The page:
Written by Kathy Witt
There are lots of ways to mark Black History Month in Georgetown/Scott County, including attractions, exhibits, activities – even neighborhoods that have a story to tell.
African American-settled communities include Zion Hill, Watkinsville and New Zion, among others. In 2018, New Zion celebrated its 150th anniversary, but right now you can stroll through this neighborhood, originally called Briar Hill and built by freedmen beginning in 1872. Descendants of New Zion founders Calvin Hamilton and Primus Keene still live here.
Georgetown Cemetery: Credited by the Kentucky Historical Society
After the Civil War, a number of residents of these communities joined the 9th and 10th U.S. Cavalries and the 23rd and 24th U.S. Infantries. These were the legendary Buffalo Soldiers, established by Congress as the first peacetime all-Black regiments in the U.S. Army. (The name, “Buffalo Soldiers,” was given to them by Native Americans in the late 1870s and marks a place of honor in U.S. history for those who served.) At least four of these Buffalo Soldiers are buried in the Old Georgetown Cemetery.
Sadieville Rosenwald School: Credited by the City of Sadieville
Georgetown is the home of a circa 1917 Rosenwald School. Located in Sadieville, it is one of the many state-of-the art schools built across the South in the early 20th century for African American children. Rosenwald Schools greatly impacted Kentucky by increasing opportunity for African American education in modern style school buildings. The Sadieville school was constructed between 1917 and 1920, and remained segregated until 1954. Restored in 2011 to preserve its history, the school is now a museum/cultural center. Visit by appointment by contacting the City of Sadieville at 502-857-4576.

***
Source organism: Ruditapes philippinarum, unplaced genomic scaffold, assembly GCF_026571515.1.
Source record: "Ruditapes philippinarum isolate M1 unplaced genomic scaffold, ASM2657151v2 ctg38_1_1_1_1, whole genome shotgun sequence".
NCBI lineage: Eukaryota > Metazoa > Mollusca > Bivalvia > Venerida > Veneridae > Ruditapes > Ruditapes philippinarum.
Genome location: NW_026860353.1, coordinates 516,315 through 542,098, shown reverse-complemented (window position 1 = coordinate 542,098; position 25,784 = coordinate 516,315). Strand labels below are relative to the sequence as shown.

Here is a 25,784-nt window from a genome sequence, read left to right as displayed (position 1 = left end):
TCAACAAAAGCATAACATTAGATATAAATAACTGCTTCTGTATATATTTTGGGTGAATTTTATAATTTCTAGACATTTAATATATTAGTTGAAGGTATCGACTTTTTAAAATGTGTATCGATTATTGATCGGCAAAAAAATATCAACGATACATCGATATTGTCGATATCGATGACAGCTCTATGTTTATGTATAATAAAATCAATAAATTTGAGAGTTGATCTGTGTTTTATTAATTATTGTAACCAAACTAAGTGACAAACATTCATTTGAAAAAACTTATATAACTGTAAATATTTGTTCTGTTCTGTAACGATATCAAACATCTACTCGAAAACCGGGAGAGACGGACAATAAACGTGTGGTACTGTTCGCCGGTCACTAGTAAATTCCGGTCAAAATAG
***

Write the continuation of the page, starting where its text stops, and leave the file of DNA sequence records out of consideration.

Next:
Isaac Murphy: Credited by The Kentucky Horse Park
At the Kentucky Horse Park, see memorials to Isaac Murphy, the first African American jockey to win three Kentucky Derbies. Also here is a permanent exhibition, Black Horseman of the Kentucky Turf, celebrating African Americans who contributed exponentially to Kentucky's horse industry. Often forgotten, this exhibit features the many Black horsemen and difficult issues they faced in and out of the sport. The performance will take place at First Presbyterian Church, 317 E Main St.
Credited by Newberry Library, Chicago
Out and About:
- Pack a picnic and head to the shelter or open green space at Ed Davis Park. The grounds include basketball courts, horseshoe pits and playground area. The park is the site of a former school built in 1894 for African American students. Davis was principal from 1908 to 1934 and added a 2-year high school in 1911, then a 4-year program in 1924. The Ed Davis Learning Center is adjacent to the park.
First Baptist Church: Credited by First Baptist Church
- See First Baptist Church on West Jefferson Street. Organized in 1811, its first meeting house was erected here in 1815. Howard Malcom, pastor and president of Georgetown College, urged relocation of the church near the college and the lease of the original site went to a black congregation in 1842. The church’s first official pastor was G.W. Dupee, a former enslaved person.